Eye For Film >> Movies >> Manchester By The Sea (2016) Film Review
Manchester By The Sea
Reviewed by: Anne-Katrin Titze
From hockey practice to shark jokes to the fact that when you have a cold it's really hard to breathe while kissing, Kenneth Lonergan's tuneful, stirring, and often very funny dialogue and the great performances are aided by an exceptionally real use of objects. It is a film of fire and cold that bursts open in numerous little gems of perception.
The body language horrors after someone dies, the awkward condolences and the shortcomings of not knowing how to react to another person's grief - Manchester By The Sea is a masterful study of clumsiness. At a poignant moment, Freud's example from The Interpretation of Dreams is alluded to. A father whose son had just died has a dream in which the son is standing next to him, reprimanding: "Father, don't you see I'm burning?" Here, a similar dream functions as a trigger to undo some of the emotions blocked by mourning gone awry.
The time structure is less concerned with flashbacks than with braiding the past into the present. Casey Affleck in a truly magnificent performance lets us feel the two lives of Lee Chandler, before and after his world plummets from one state of being into another. The second life has no room for the sparkle and playfulness of the first.
Upon the untimely death of his brother Joe (Kyle Chandler), Lee returns to Manchester-by-the-Sea and learns that he has been named sole guardian of his 16-year-old nephew Patrick (Lucas Hedges). A traumatic event from the past slowly reveals itself and gives insight into the psyche of this man who currently works as a janitor in Boston, lives alone in a cell-like basement apartment, gets into bar fights and overall seems to have stored away his soul aside for safekeeping.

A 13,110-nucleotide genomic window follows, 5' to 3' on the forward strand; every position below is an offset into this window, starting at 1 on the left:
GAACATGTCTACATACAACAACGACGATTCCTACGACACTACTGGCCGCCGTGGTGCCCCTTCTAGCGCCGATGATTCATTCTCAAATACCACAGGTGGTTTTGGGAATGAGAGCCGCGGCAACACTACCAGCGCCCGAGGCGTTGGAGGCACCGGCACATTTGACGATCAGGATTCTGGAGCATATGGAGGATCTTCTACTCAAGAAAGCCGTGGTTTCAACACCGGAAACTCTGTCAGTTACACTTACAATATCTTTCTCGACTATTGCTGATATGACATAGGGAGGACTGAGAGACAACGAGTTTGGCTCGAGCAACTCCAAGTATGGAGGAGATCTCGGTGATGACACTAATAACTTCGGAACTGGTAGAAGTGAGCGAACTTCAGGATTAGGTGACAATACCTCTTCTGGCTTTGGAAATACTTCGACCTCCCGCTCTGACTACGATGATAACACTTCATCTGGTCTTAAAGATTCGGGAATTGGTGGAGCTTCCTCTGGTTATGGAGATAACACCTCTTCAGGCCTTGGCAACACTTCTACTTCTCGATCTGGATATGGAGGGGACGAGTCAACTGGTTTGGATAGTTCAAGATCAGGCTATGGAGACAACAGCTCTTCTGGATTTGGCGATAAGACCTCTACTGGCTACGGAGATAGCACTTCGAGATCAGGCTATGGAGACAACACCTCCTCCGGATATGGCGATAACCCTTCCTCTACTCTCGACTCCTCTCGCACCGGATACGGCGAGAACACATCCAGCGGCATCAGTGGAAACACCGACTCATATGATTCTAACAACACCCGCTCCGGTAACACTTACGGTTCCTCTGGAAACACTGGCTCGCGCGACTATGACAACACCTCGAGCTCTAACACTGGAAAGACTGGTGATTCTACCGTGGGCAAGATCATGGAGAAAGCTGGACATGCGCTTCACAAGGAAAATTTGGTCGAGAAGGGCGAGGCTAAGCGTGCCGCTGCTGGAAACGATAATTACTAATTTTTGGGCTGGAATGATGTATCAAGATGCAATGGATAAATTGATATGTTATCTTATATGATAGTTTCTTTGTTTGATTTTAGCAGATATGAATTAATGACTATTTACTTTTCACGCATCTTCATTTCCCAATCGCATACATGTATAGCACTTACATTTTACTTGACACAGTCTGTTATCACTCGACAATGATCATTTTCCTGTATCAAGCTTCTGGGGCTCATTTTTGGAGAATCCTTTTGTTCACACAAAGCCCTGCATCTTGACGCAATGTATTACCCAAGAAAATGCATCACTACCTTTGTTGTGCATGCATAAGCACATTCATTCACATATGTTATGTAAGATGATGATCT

During a breakfast scene, the disconnect between the people is right on the table. Lee has only coffee, while Patrick eats a gigantic red salad bowl full of cereal with milk and one of his girlfriends, Silvie (Kara Hayward), has an organic yoghurt.
Gretchen Mol gives a fearless performance as Elise, Patrick's mother, who in three roller-coaster scenes makes us understand a lifetime of desolation. The first time we see her in a hospital, witnessing her husband's diagnosis. She wears a multi-coloured top with a border of black fringe around the waist. It is the perfect signifier of a woman becoming undone. Next, but further back in time, she is half-exposed, blacked out, with Joe doing damage control.
In the third encounter, Matthew Broderick as Rodney has guided her to Jesus. She is dressed in cream-coloured clothes and the food on the dining room table corresponds with good housekeeping photographs of the 1990s. Mol's eyes speak of the impossible dreams and the blame that has nowhere to go. Michelle Williams, as Lee's ex-wife Randi, goes where she has not gone before. What Lee is holding inside, she turns outside. The pain becomes visible in a luminous way.
Kyle Chandler and Lucas Hedges are wonderful as father and son. They fit into the world of the small seaside town, they show how to thrive within the boundaries set by society. Yes, Joe's wife is an alcoholic and yes, Patrick has two girlfriends.
Likability is a curious beast and Lonergan shows this to perfection. CJ Wilson as George is a point in case. Costume designer Melissa Toth works with codes. The women in Manchester By The Sea wearing low necklines - and there are quite a few - get nowhere in their attempts to befriend or seduce. Second husbands wear sweaters with zippers or behave as if they did in their attempts to zip-up the past.Reviewed on: 03 Oct 2016